This article originally appeared at TalkPoverty.org.
“I’ve always wanted to go to college. I’ve wanted to be an orthodontist since I was seven,” said 16-year-old Kayla, not realizing that because she grew up in West Baltimore the odds of her dreams coming true were very slim.
There’s a long shadow cast over Baltimore’s children. Like young people across America, they know that the ability to get a good-paying job depends on college. As teens, many of them finish high school, fill out college applications, and complete financial aid forms. But then they find out the truth: college is unaffordable.
There is a lot of talk about elite universities offering “no loans” promises and sending letters to low-income families across the country urging their children to apply. But that effort is relevant to a tiny few. Most people who attend college go to institutions that are far from free.
Despite massive public investment in financial aid, students from families like Kayla’s who earn less than $20,000 a year are now required to pay at least $8,000 for a year of community college and more than $12,000 a year at a public university. That “net price” is what researchers like me have found to be the real bill that students and their families face after all grants (including the federal Pell and state and institutional grants) are subtracted from the sticker price of attending college. This price has gone up substantially over time, particularly since the Great Recession. It’s climbed as real family income for most has fallen. Worse, it may well be under-stated.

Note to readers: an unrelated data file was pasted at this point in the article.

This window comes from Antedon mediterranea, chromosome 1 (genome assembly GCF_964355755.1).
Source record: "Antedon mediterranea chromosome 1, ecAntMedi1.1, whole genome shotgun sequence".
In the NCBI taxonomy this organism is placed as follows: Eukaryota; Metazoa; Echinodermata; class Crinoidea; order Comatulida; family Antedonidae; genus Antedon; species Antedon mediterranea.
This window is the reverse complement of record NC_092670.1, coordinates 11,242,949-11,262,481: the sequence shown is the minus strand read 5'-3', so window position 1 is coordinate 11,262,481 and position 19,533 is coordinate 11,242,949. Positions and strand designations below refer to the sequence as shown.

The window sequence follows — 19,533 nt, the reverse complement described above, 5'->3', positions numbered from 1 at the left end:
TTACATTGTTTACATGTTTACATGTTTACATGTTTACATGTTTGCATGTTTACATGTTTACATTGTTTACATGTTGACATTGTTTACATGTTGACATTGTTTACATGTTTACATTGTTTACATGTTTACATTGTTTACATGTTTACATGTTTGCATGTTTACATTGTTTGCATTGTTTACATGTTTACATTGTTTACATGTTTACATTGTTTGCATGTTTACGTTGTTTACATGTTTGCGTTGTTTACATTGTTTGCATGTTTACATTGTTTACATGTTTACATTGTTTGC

College education is central to the American Dream. But the ladder people must climb to get there has eroded, and a critical rung fell off. After a semester or two, even the most talented students from the bottom half of the income distribution find that the price of college is more than they can afford. They have enough money to register for classes, but they cannot pay the bills long enough to graduate.
The young people of Baltimore know this. Researchers tracked a set of the city’s children beginning in 1982, when the kids were in 1st grade. A decade and a half later, almost two-thirds enrolled in college. But by age 28, just 17 percent had earned an associates or bachelor’s degree, with another 13 percent earning a certificate. Nearly half who grew up poor, ended up poor, especially if they were black.